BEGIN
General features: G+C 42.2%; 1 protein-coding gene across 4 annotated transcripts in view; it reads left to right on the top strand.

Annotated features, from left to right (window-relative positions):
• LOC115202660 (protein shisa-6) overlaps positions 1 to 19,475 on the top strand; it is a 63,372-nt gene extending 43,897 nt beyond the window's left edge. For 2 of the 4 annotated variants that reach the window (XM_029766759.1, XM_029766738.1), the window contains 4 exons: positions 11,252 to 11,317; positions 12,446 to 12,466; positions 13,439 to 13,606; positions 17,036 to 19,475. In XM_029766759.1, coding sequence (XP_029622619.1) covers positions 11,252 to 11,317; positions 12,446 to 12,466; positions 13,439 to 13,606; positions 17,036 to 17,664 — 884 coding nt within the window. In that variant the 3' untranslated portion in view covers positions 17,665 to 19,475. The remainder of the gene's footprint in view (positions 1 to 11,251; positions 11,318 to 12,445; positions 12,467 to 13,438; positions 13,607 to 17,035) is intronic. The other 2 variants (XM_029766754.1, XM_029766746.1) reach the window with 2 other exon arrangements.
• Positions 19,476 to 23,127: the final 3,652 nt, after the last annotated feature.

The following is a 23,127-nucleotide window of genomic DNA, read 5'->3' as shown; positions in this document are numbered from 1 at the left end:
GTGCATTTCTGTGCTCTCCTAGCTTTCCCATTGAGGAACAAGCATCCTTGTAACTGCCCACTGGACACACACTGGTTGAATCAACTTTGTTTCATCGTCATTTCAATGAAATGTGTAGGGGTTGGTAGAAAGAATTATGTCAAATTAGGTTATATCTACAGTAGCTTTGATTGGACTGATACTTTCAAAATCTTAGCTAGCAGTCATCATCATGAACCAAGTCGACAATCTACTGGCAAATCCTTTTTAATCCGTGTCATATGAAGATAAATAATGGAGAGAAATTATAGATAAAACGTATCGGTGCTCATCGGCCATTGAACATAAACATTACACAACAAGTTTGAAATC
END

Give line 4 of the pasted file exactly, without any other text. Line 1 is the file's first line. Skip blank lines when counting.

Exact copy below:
• Positions 19,476 to 23,127: the final 3,652 nt, after the last annotated feature.